Manilla-based artist Parnassvs swung by to chat about his recent tune “Mistral” on Grotesque and spun up a mix to get you moving!
Originally from San Francisco but now residing in Manilla, Angelo del Carmen is an artist with a deep history in the scene that dates back to 2003. While he’s released under different aliases over the years and has been affiliated with an array of different brands, more recently he’s reemerged with two new aliases for dance music lovers to feast their ears on. As Luis del Carmen, he dominates speakers with the sound of techno, while under the Parnassvs moniker he energizes souls with stunning trance tunes.
Parnassvs has become the prime focus for him as of late as he centered himself on a melodic, yet energetic, tech trance sound. This has led to releases on labels that include Techburst, Sundance, Gigas Lux, Addictive Sounds, and Serendipity Muzik, while gaining support from massive radio shows such as A State Of Trance and Transmission along the way.
This year has seen Parnassvs continue to blossom with the release of tunes such as “Night City,” “Cosmic Parallels,” and “Promises,” with his latest release “Mistral” marking his debut on Grotesque. His newest single features a driving bassline with acid lines that will captivate any listener in a matter of moments before they’re swept away to the heavens by the airy, melodic elements layered within its runtime.
After the release of “Mistral,” we jumped at the chance to pick Parnassvs’ brain to learn more about the story behind his tune, the duality of his trance and techno sides, and plenty more. Additionally, he spun up a mix brimming with IDs to give everyone a taste of what’s to come from him in the future as well. So make sure to download or stream “Mistral” on your preferred platform, listen to the mix below, and read on for the conversation.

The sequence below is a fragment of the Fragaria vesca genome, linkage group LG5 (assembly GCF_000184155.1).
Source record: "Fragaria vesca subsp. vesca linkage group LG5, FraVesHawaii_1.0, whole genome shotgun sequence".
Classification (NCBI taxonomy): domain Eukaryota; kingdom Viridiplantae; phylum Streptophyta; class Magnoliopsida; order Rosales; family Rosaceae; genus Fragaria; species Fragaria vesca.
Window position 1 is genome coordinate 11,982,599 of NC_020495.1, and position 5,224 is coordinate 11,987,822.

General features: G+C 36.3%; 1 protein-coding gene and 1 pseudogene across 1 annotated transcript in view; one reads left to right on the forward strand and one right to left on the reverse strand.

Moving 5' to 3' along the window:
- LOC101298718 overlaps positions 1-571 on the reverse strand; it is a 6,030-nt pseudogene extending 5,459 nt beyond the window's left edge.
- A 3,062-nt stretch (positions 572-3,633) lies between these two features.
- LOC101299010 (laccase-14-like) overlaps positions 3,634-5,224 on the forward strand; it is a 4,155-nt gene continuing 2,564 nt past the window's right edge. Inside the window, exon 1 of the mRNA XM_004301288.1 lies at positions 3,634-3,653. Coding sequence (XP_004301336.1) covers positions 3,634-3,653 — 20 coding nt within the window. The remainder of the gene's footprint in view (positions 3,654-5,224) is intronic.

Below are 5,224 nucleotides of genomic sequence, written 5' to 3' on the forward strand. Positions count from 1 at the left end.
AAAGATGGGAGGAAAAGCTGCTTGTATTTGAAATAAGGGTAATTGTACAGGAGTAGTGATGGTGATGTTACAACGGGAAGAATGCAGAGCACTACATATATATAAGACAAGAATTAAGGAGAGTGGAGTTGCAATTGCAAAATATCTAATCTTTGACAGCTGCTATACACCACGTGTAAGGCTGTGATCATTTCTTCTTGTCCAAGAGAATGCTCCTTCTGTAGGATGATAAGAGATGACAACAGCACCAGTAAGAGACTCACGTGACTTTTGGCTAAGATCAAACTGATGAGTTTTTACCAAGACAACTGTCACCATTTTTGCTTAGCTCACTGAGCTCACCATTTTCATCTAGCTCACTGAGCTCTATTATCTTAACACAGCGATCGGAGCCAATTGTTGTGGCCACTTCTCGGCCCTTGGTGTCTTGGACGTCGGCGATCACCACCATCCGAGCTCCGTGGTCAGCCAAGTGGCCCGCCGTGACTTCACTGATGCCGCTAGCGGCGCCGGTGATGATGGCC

Listen to EDMID Fall Frequencies 2021 || Parnassvs on SoundCloud:
Today we celebrate the release of “Mistral” over on EDM Identity. How pumped are you for the release of your latest single on the legendary Grotesque record label?
Absolutely thrilled! Been following the label when RAM was a part of it – now with Misja Hesloot and Artento Divini taking the reigns, the direction has been something I’ve been wanting to be more a part of.
“Mistral” continues a successful release schedule. Were there any challenges or new techniques or tools you used when producing it that you cannot wait to evolve in future works?
Originally I intended it to be a full psy track, very big and commercial, but instead, I wanted to incorporate or infuse the push and pull of uplifting trance into it. The mid basslines definitely worked with the idea I had in mind and the rest was history. There are a couple of releases now with this direction so I can’t wait for you guys to hear it!
Throughout your career you took on quite a few different hats. What’s got you sunk into the Parnassvs’ style at this point in your career?
Parnassvs is my full-on trance persona and more recently I’ve developed a darker, techno side, “Luis del Carmen” which has some exclusive and upcoming releases on IAMT. Both complement each other in a way that makes me express what I’m feeling at the moment. Trance is like my full-on refuge for absolute big synths and uplifting progressions while techno buckles me down to focus more on grooves, atmospherics, and foley cinematics.
In terms of priority, it’s still maintaining releases for Parnassvs while Luis del Carmen is more of an outlet for techno tracks.
Moving to Manilla from California seems like a big career shift. What brought you to establish roots in the Asian-Pacific region of the world? For you, what is the greatest benefit?
In all honesty, it was hard to find inspiration in the US because it’s a bit saturated. A lot of my good friends are still rocking it out there, as well as colleagues I’ve seen start from college at UC Irvine up to now (shout out to Derek and Scott from Slander). Being Filipino-American, we’re just background people in the industry – at most openers/tech support for big names. Some promoters will not give us the time of day.
Don’t get me wrong, some have made it but it’s definitely an uphill climb. Moving to Manila gave me a sense of belonging and a community to be a part of while nurturing my own sound. The dance music scene also is very fresh here but also takes cues from Europe’s scene compared to the US.
As you challenge your artistry into the next year (2022), what are you most proud of accomplishing, and what do you hope to rise over next year?
Next year there are a couple of big collaborations I have coming up. In addition, we’re starting to open up here in Manila so I can’t wait to start building the scene back up again!
Finally, as we come back towards a normal club world, what is one aspect of the culture you hope to see grow over the next decade?
Inclusion and recognition. Really hope the dance music scene pays more attention to Asia as a hub for talent rather than an area to bring over their acts. Southeast Asia alone was a powerhouse sector for trance, hard trance, and house and I hope we get recognized very soon for it!